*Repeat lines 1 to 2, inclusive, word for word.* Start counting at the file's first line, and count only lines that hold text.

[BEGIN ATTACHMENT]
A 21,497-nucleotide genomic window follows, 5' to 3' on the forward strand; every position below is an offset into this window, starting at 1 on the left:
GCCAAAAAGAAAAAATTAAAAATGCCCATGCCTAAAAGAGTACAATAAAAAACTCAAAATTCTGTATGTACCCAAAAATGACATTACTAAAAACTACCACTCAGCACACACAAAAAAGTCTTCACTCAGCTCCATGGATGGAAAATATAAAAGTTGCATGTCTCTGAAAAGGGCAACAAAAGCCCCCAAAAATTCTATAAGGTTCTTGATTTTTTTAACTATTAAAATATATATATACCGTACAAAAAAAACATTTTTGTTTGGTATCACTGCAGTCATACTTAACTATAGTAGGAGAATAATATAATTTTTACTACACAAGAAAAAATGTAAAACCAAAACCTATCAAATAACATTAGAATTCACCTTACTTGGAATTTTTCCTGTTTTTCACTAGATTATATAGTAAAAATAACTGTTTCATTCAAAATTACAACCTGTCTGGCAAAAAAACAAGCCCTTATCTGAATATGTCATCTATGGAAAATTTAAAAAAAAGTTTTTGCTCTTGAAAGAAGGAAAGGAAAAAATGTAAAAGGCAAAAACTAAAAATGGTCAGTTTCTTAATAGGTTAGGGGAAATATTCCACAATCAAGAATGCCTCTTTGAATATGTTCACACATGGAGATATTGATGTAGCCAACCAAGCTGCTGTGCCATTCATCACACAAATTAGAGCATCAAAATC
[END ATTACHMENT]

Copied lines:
A 21,497-nucleotide genomic window follows, 5' to 3' on the forward strand; every position below is an offset into this window, starting at 1 on the left:
GCCAAAAAGAAAAAATTAAAAATGCCCATGCCTAAAAGAGTACAATAAAAAACTCAAAATTCTGTATGTACCCAAAAATGACATTACTAAAAACTACCACTCAGCACACACAAAAAAGTCTTCACTCAGCTCCATGGATGGAAAATATAAAAGTTGCATGTCTCTGAAAAGGGCAACAAAAGCCCCCAAAAATTCTATAAGGTTCTTGATTTTTTTAACTATTAAAATATATATATACCGTACAAAAAAAACATTTTTGTTTGGTATCACTGCAGTCATACTTAACTATAGTAGGAGAATAATATAATTTTTACTACACAAGAAAAAATGTAAAACCAAAACCTATCAAATAACATTAGAATTCACCTTACTTGGAATTTTTCCTGTTTTTCACTAGATTATATAGTAAAAATAACTGTTTCATTCAAAATTACAACCTGTCTGGCAAAAAAACAAGCCCTTATCTGAATATGTCATCTATGGAAAATTTAAAAAAAAGTTTTTGCTCTTGAAAGAAGGAAAGGAAAAAATGTAAAAGGCAAAAACTAAAAATGGTCAGTTTCTTAATAGGTTAGGGGAAATATTCCACAATCAAGAATGCCTCTTTGAATATGTTCACACATGGAGATATTGATGTAGCCAACCAAGCTGCTGTGCCATTCATCACACAAATTAGAGCATCAAAATC